So, this is an ad for a dating website that I couldn't help but notice today on an article about Borat. Here's the screen capture:

You notice that the woman is wearing only a piece of dental floss, and is picking it up with the heel of her stilleto. She is naked. And this is an ad on a web page that I would normally not worry about. To me, this ad is clearly pornographic, and yet it advertises, a webpage supposedly dedicated to bringing single people together. Notice the teaser, "Wanna see the other half?" While the ad clearly focuses the attention on the curvature of what can only be described as a fabulous butt, it simultaneously eroticizes it. I am no longer clicking on the ad to hope to meet someone because I am single, but because I want to see the other half of this sexy body. A visit to the actual webpage,, reveals a far less erotic webpage. The same is true of other dating services. Anyone that uses hotmail knows all too well the constant True ads that flash women in bikinis around your email...constantly. Again, same thing, if you go to, it is not the tantalizing ads that you see, but a toned-down version. I imagine that these online dating services must be decidedly guy-heavy. I don't see ads for them featuring men's butts and chests and whatever else women might find attractive (teeth maybe?).

Monday, November 13, 2006


ppl n nu Zealand wiL regret dEz kinds of decisions n bout 20 yr.z. DIS iz not lIk advocating ebonics, ther iz Nuttin inherently cultural bout DIS othR thN laziness 4 orthography. We aL c%d uz a ltl mo theology & geometry.

Friday, November 10, 2006

Howard Stern, Cox Cable, Nick Jr., and Poorly Placed Pay Per View Ads

So, last Saturday at 12:45 CST, Marley is watching Jimmy Neutron, Boy Genius on Nickelodeon. The shows on that channel in the morning and early afternoon are part of a block of shows targeted at preschool and younger elementary aged children called "Nick Jr." Marley is sitting there watching the show when it goes to commercial. Mickelle and I are in the room, doing something else, but aware that Marley is watching her show. All of a sudden a commercial comes on for Howard Stern's "99 cent Pay Per View" spectacular something or other. The commercial was a Cox Cable one for their pay per view service. It featured such purient tittlations as "Unrated" and "Uncensored." Basically, it's a commercial about Howard Stern getting porn stars to do all kinds of things totally naked and you can pay 99 cents and watch it all.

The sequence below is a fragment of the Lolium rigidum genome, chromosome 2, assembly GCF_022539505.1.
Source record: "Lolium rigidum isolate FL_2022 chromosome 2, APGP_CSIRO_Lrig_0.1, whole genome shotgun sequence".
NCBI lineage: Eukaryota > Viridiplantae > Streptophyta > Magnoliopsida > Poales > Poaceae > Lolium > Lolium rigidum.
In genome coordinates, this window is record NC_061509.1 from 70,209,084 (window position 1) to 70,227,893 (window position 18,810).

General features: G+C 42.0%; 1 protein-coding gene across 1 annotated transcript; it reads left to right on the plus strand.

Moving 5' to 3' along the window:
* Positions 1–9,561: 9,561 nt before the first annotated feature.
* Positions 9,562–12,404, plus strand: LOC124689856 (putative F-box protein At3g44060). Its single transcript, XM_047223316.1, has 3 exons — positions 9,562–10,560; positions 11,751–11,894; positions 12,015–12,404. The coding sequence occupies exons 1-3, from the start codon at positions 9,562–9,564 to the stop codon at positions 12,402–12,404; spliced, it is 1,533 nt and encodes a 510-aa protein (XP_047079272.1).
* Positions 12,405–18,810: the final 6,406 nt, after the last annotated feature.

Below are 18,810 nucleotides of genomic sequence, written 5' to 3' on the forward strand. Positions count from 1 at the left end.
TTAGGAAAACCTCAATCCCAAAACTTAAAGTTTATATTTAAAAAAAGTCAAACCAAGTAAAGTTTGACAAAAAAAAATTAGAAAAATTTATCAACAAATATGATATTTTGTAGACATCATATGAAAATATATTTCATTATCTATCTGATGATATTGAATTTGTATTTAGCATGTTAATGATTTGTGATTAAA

Now, as much as I despise pornography, becacuse he is in the private broadcast spectrum, I believe that he has the right to do whatever he wants to consenting people. Freedom of Speech means that people should be free to say things that we find patently offensive. I hate what he does. It's only one step away from the graffiti on bathroom windows. He exploits women for his own amusement, profit, and eroticization. He has a gift with words that he has squandered. Nevertheless, he has the legal right to do what he does.

However, I think it is entirely and wholly inappropriate to advertise this show during a children's hour on a children's channel. It is inexcusable. Unjustafiable. And it happened more than once. On different days. Someone needs a wakeup call. I don't want to have to explain to my daughter what "uncensored" and "horny babes" mean.

I complained to Cox. Hopefully it was an innocent mistake. No one has called me back. Grrrrr!

Thursday, November 09, 2006

A Story from Iraq -- Funny & Sad Simultaneously

A good friend of my friend Tim Boisvert, A Great American, is currently serving in Iraq. I consider him an amigo desconocido. He wrote a blog post last month, that while comical, speaks volumes about how far the Iraqi army is "progressing" towards tactical competence. Allow him to relate the story. Follow this link: (He has many other good posts besides this one)

For his family's safety and his own, we don't refer to him by name.

Good luck buddy.

Wednesday, November 08, 2006


(in all caps for a reason)


My friend Tim Boisvert, A Great American, had this to say:

"man, this is like the greatest 24 hours I've had in years... All I've asked for is for commuter rail to come to Utah County and for Rumsfeld to step down."

Bobby Jindal won re-election with 88% of the vote. That's a trouncing. He is the only politician I respect anymore. I really like him and hope that he becomes a candidate for President one of these years. He and I disagree on some policies (drug control), but I think he's an honest and good man.